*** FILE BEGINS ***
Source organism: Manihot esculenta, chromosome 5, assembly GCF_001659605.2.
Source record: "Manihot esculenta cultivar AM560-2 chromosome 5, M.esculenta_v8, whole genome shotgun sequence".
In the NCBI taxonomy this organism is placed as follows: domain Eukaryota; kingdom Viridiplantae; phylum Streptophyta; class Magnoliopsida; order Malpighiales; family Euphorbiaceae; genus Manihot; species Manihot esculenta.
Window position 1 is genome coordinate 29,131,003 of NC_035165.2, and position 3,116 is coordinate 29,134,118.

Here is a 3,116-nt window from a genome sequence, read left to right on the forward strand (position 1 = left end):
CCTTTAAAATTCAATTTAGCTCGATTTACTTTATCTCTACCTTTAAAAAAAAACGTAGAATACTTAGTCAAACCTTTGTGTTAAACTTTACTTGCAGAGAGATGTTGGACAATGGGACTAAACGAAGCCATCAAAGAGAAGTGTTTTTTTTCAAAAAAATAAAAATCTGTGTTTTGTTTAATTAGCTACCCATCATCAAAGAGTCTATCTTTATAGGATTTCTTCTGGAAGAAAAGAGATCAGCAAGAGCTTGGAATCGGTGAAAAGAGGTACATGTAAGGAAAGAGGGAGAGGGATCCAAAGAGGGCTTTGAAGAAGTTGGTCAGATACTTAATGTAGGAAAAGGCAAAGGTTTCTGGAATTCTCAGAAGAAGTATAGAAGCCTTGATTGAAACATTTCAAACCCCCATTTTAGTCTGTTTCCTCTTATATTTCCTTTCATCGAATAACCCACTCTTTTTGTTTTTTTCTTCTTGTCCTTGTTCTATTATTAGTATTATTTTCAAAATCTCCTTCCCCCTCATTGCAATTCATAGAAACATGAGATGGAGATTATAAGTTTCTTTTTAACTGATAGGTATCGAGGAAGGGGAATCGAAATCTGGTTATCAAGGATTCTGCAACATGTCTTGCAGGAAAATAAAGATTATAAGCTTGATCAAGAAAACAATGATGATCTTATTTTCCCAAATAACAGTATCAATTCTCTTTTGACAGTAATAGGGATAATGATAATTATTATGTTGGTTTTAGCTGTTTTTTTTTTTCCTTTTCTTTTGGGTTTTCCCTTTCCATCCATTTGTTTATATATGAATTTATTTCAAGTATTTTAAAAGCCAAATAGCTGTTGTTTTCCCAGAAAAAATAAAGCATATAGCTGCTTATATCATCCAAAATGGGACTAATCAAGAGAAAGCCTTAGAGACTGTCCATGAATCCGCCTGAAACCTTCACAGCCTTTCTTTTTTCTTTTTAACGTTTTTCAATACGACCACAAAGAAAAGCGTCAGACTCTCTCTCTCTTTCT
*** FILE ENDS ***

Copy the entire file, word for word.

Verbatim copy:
Source organism: Manihot esculenta, chromosome 5, assembly GCF_001659605.2.
Source record: "Manihot esculenta cultivar AM560-2 chromosome 5, M.esculenta_v8, whole genome shotgun sequence".
In the NCBI taxonomy this organism is placed as follows: domain Eukaryota; kingdom Viridiplantae; phylum Streptophyta; class Magnoliopsida; order Malpighiales; family Euphorbiaceae; genus Manihot; species Manihot esculenta.
Window position 1 is genome coordinate 29,131,003 of NC_035165.2, and position 3,116 is coordinate 29,134,118.

Here is a 3,116-nt window from a genome sequence, read left to right on the forward strand (position 1 = left end):
CCTTTAAAATTCAATTTAGCTCGATTTACTTTATCTCTACCTTTAAAAAAAAACGTAGAATACTTAGTCAAACCTTTGTGTTAAACTTTACTTGCAGAGAGATGTTGGACAATGGGACTAAACGAAGCCATCAAAGAGAAGTGTTTTTTTTCAAAAAAATAAAAATCTGTGTTTTGTTTAATTAGCTACCCATCATCAAAGAGTCTATCTTTATAGGATTTCTTCTGGAAGAAAAGAGATCAGCAAGAGCTTGGAATCGGTGAAAAGAGGTACATGTAAGGAAAGAGGGAGAGGGATCCAAAGAGGGCTTTGAAGAAGTTGGTCAGATACTTAATGTAGGAAAAGGCAAAGGTTTCTGGAATTCTCAGAAGAAGTATAGAAGCCTTGATTGAAACATTTCAAACCCCCATTTTAGTCTGTTTCCTCTTATATTTCCTTTCATCGAATAACCCACTCTTTTTGTTTTTTTCTTCTTGTCCTTGTTCTATTATTAGTATTATTTTCAAAATCTCCTTCCCCCTCATTGCAATTCATAGAAACATGAGATGGAGATTATAAGTTTCTTTTTAACTGATAGGTATCGAGGAAGGGGAATCGAAATCTGGTTATCAAGGATTCTGCAACATGTCTTGCAGGAAAATAAAGATTATAAGCTTGATCAAGAAAACAATGATGATCTTATTTTCCCAAATAACAGTATCAATTCTCTTTTGACAGTAATAGGGATAATGATAATTATTATGTTGGTTTTAGCTGTTTTTTTTTTTCCTTTTCTTTTGGGTTTTCCCTTTCCATCCATTTGTTTATATATGAATTTATTTCAAGTATTTTAAAAGCCAAATAGCTGTTGTTTTCCCAGAAAAAATAAAGCATATAGCTGCTTATATCATCCAAAATGGGACTAATCAAGAGAAAGCCTTAGAGACTGTCCATGAATCCGCCTGAAACCTTCACAGCCTTTCTTTTTTCTTTTTAACGTTTTTCAATACGACCACAAAGAAAAGCGTCAGACTCTCTCTCTCTTTCT